In this post I noted the publication of proposed changes to the MCM for 2017. Last week I submitted a public comment regarding those proposed changes. It’s not available on the docket website (yet), so you can read it here.
My comment addresses only one of the proposed changes: the proposal to rewrite R.C.M. 1103A (direct link) to limit appellate defense counsel review of sealed materials attached to the record of trial but not disclosed to the trial participants. This was an idea advanced last year by the Air Force Appellate Government Division (discussed here and here). The proposed change seems to be a direct response to the refusals of the AFCCA and CAAF to judicially rewrite the rule in order to limit such review. In my public comment I assert that:
There is no rational justification to allow appellate military judges to review the complete record of trial but not afford a similar right to appellate counsel (who may – and often do – outrank the judges themselves). Furthermore, protective orders issued by a court of criminal appeals or by CAAF are more than adequate to protect the privacy interests of victims, witnesses, and others whose private affairs may become part of a record of trial by court-martial.
R.C.M. 1103A was established in 2005 and reflects the considered judgment of the President informed by the decisions of the Court of Appeals for the Armed Forces (CAAF) in United States v. Romano, 46 M.J. 269 (C.A.A.F. 1997), and United States v. Rivers, 49 M.J. 434 (C.A.A.F. 1998). There are no new circumstances that warrant upsetting this settled, functional, and practical rule. The proposed amendment should be rejected.
My comment also suggests a number of additional changes to the MCM. I want to highlight one of these in particular: that the Rules for Courts-Martial explicitly state that Government counsel represent either the prosecution or the appellate government division, but not the Government at large.
Part II of the MCM repeatedly references the prosecution as a party to a court-martial, and so trial counsel should refer to themselves as the prosecution (and not as the Government or the United States). Furthermore, the arguments advanced by attorneys assigned to the various appellate government divisions are not coordinated among the divisions or with any central authority (like the Attorney General), and so the divisions should avoid the exaggerated claim that they speak for the entire Government. CAAF’s Rule 26(a) (and the AFCCA’s Rule 15.3(a)) actually allows each of the appellate government divisions to file amicus curiae briefs without invitation, emphasizing the independence of each division. If, however, each appellate government division represents the entire Government, then the rule would allow the Government to file an amicus curiae brief in support of itself.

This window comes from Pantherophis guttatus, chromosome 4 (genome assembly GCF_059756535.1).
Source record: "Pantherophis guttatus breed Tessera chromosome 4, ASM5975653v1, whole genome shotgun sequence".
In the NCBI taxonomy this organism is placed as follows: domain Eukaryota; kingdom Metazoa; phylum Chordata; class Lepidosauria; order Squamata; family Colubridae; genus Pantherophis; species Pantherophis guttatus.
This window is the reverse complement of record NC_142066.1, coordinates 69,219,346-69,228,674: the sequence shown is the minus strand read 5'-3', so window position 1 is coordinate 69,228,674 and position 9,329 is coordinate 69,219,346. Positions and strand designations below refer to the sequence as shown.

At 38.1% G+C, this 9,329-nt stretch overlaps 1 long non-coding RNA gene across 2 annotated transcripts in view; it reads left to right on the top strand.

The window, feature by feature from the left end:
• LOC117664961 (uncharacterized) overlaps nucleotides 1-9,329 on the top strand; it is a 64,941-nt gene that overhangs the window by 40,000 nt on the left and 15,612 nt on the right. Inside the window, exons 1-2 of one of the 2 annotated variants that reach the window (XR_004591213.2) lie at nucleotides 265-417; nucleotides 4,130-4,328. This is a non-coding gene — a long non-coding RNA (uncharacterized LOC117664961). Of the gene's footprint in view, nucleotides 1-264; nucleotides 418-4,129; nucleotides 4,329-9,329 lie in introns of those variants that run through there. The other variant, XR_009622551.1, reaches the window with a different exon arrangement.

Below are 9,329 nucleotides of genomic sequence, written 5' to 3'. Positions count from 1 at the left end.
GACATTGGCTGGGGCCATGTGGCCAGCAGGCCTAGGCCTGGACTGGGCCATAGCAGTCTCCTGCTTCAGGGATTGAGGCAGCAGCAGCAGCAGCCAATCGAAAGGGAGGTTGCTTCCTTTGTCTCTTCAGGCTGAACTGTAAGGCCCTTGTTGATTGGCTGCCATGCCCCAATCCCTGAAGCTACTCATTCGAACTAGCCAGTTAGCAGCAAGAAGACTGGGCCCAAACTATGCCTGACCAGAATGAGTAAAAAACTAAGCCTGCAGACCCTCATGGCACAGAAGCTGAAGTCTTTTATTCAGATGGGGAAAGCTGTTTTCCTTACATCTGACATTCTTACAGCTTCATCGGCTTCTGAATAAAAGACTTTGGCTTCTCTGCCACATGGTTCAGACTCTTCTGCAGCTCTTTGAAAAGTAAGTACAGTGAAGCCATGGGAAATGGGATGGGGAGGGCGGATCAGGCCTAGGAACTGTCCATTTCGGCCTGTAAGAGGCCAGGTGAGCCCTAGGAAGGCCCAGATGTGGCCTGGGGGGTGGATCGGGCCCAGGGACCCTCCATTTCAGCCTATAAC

This isn’t intended as an attack on the counsel who prosecute courts-martial and court-martial appeals. They’re professionals who represent a side in our adversarial system. But it’s at least incredibly awkward when individual prosecutors or an individual appellate government division personifies the United States. It’s also an uncomfortable characterization in a trial by court-martial where all of the participants are agents of the Executive Branch (and it could have an undue influence on the process). I realize that Article 38(a) states that trial counsel “shall prosecute in the name of the United States,” that Article 70(b) states that appellate government counsel “shall represent the United States,” and that courts-martial are captioned United States v. [Accused]. Nevertheless, I believe that use of the prosecution and the appellate government division makes an important semantic distinction.
I have already made this change in my writing on this blog, generally referring to trial counsel as members of the prosecution and to appellate government briefs as the product of the division involved.